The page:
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Annals of Biomedical Engineering

, Volume 47, Issue 1, pp 243–256 | Cite as

Stochastic Resonance with Dynamic Compression Improves the Growth of Adult Chondrocytes in Agarose Gel Constructs

  • Joanna F. Weber
  • Loraine L.Y. Chiu
  • Stefan Balko
  • Stephen D. WaldmanEmail author
Article
  • 87 Downloads

Abstract

Dynamic mechanical stimulation has been an effective method to improve the growth of tissue engineering cartilage constructs derived from immature cells. However, when more mature cell populations are used, results are often variable due to the differing responses of these cells to external stimuli. This can be especially detrimental in the case of mechanical loading. In previous studies, multi-modal mechanical stimulation in the form of stochastic resonance was shown to be effective at improving the growth of young bovine chondrocytes. Thus, the aim of this study was to investigate the short-term and long-term effects of stochastic resonance on two groups of bovine chondrocytes, adult (> 30 month) and juvenile (~ 18 months). While the juvenile cells outperformed the adult cells in terms of their anabolic response to loading, combined mechanical loading for both age groups resulted in greater matrix synthesis compared to compressive loading alone. In the adult cells, potential pathological tissue formation was evident with the presence of cell clustering. However, the presence of broad-band mechanical vibrations (alone or with compressive loading) appeared to mitigate this response and allow these cells to attain a growth response similar to the juvenile, unstimulated cells. Therefore, the use of stochastic resonance appears to show promise as a method to improve the formation and properties of tissue engineered cartilage constructs, irrespective of cell age.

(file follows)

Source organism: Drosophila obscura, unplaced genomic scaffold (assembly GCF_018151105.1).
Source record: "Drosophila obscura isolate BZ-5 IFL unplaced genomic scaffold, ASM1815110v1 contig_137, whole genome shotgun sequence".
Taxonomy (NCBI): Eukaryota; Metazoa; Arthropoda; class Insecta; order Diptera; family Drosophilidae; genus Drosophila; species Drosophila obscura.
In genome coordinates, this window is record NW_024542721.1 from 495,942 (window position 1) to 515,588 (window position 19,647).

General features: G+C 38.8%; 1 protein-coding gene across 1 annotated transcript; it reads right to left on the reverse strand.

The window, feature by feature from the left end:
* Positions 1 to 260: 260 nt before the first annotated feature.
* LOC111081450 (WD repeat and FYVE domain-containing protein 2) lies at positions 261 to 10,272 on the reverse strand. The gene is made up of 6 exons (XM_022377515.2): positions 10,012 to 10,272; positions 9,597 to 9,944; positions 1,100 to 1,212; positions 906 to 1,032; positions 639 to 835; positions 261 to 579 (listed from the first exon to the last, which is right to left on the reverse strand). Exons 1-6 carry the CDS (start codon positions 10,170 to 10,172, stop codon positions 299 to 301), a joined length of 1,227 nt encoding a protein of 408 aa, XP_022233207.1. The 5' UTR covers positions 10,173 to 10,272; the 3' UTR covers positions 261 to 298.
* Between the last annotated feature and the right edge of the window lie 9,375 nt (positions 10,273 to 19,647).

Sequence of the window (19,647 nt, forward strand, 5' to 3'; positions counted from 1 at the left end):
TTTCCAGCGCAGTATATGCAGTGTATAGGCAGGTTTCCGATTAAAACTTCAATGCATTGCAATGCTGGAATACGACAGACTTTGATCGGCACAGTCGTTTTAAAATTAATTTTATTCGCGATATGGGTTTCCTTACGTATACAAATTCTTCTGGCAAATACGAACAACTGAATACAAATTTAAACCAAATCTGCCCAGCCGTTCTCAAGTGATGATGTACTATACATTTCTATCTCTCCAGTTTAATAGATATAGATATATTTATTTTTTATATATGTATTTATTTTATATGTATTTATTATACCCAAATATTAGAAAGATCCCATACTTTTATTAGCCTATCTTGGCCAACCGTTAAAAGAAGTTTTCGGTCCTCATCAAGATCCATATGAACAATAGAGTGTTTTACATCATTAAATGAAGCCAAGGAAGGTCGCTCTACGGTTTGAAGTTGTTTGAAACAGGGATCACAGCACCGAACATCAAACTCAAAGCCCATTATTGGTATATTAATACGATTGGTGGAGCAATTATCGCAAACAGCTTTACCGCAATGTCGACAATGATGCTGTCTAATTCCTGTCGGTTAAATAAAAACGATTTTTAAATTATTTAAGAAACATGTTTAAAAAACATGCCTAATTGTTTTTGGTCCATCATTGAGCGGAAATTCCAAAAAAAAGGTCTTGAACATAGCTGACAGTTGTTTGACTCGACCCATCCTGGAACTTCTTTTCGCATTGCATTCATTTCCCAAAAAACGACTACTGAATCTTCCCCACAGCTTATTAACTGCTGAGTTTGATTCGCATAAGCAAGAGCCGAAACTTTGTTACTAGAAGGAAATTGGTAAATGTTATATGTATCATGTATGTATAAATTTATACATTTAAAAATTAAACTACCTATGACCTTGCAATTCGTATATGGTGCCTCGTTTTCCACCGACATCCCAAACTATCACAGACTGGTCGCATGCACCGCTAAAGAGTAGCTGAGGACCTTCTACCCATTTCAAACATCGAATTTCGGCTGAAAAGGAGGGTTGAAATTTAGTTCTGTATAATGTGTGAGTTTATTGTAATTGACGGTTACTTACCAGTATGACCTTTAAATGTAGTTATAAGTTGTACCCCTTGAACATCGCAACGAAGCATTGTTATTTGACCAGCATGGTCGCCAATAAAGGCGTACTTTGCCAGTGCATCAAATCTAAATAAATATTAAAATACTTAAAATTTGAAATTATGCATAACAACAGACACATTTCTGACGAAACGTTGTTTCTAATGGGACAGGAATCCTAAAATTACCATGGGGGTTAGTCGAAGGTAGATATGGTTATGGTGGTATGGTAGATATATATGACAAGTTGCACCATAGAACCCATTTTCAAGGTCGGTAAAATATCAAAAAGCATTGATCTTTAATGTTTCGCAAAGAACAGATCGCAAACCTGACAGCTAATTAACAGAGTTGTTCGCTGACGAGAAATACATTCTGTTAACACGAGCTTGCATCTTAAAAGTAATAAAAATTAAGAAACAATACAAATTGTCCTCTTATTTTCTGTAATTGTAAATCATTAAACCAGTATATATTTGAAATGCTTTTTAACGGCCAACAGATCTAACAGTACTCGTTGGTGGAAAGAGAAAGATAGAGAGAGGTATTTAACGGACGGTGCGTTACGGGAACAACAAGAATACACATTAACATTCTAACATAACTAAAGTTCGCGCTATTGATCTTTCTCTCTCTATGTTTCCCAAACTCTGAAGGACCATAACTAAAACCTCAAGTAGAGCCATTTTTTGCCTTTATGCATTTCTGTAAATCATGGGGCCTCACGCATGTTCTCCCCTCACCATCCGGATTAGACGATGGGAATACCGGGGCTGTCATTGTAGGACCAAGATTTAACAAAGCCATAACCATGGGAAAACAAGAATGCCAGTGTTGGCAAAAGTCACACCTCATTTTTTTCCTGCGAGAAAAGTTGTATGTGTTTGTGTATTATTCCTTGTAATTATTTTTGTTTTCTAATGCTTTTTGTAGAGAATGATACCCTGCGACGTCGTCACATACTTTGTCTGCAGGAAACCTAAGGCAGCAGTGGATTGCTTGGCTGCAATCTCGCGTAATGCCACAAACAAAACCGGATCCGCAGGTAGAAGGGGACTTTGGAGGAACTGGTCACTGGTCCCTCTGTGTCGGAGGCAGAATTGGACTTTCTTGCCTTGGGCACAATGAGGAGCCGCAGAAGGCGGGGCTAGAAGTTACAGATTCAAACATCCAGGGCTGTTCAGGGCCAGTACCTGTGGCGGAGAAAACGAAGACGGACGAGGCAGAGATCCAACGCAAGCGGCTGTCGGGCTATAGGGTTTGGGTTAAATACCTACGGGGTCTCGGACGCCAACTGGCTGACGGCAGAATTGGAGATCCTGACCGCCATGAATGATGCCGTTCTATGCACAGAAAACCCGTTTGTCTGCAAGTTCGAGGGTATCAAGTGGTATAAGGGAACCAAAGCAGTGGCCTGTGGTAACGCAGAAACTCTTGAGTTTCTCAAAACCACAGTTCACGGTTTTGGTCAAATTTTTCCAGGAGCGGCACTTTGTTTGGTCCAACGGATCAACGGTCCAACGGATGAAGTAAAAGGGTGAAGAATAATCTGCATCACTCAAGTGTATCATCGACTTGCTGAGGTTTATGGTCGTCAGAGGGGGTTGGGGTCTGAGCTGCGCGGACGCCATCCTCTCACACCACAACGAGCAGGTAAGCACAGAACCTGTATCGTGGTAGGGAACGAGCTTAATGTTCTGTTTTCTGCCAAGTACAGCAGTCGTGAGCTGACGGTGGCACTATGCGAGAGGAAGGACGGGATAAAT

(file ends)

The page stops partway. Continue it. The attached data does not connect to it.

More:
Keywords

Cartilage tissue engineering Chondrocytes Mechanical stimulation Vibration Stochastic resonance Adult cells 

Notes

Acknowledgments

Funding for this work was provided by the Natural Sciences and Engineering Research Council (NSERC) of Canada.

Conflict of interest

None.

Supplementary material

10439_2018_2123_MOESM1_ESM.docx (13 kb)
Supplementary material 1 (DOCX 13 kb)

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Copyright information

© Biomedical Engineering Society 2018

Authors and Affiliations

  1. 1.Department of Chemical Engineering, Faculty of Engineering & Architectural ScienceRyerson UniversityTorontoCanada
  2. 2.Li Ka Shing Knowledge InstituteSt. Michael’s HospitalTorontoCanada

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